Campus News

Professor talks gourds, a fall staple

Timothy Coolong, a professor of horticulture and vegetable extension specialist in the College of Agricultural and Environmental Sciences, recently spoke with Martha Stewart about gourds and their place on your table this fall.

A gourd is a hard-shelled, non-edible fruit related to cucumbers, squashes and pumpkins. There is a wide variety of gourds. The species people are most likely to see are bottle gourds, snake gourds, apple gourds, nest egg gourds and penguin gourds.

“Many specialty pumpkins and squash that are sold as ‘fall/winter’ squash are sometimes called gourds, too,” said Coolong.

While there are many different gourds, Coolong advises against eating them.

“There are pie pumpkins that you can eat, but there are some hard-shell pumpkins that are better used exclusively as decorations in the same way a gourd would be,” said Coolong.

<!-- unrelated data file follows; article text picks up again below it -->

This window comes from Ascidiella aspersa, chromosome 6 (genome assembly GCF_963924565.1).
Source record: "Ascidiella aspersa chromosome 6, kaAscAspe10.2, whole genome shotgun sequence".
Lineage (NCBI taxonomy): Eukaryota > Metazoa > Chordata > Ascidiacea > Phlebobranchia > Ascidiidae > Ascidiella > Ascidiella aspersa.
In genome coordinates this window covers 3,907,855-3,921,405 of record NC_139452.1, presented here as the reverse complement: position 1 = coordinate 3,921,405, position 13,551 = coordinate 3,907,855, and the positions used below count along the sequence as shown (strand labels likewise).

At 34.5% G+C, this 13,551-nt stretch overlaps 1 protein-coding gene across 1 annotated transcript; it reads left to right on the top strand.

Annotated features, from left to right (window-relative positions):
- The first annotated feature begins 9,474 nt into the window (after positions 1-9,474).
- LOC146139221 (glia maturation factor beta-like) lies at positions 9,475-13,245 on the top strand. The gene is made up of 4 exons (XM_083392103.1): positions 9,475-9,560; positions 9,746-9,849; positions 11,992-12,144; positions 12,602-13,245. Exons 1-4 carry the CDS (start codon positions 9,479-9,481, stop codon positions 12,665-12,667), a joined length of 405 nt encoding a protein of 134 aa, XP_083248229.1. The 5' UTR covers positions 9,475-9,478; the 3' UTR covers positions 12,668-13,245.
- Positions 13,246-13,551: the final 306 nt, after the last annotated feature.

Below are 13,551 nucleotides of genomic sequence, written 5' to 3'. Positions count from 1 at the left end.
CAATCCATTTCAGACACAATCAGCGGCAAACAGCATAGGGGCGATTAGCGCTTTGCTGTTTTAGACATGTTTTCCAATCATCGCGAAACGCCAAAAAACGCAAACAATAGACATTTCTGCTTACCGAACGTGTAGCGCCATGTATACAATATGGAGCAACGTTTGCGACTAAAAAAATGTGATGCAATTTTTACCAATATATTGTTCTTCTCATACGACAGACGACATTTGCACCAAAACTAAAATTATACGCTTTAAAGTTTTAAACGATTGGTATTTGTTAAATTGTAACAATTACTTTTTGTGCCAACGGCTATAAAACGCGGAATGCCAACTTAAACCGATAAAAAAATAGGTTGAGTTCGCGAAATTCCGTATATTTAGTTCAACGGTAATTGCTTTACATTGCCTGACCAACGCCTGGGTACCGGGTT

According to Coolong, generally when growing gourds, gardeners can treat the process like growing pumpkins or other fall squash.

“Some growers will trellis the gourds to keep them off the ground and produce cleaner, higher quality fruit as well—particularly some of the smaller gourds,” Coolong said. “On the other hand, there are some very large kettle gourds (think hundreds of pounds) that wouldn’t work on a trellis.”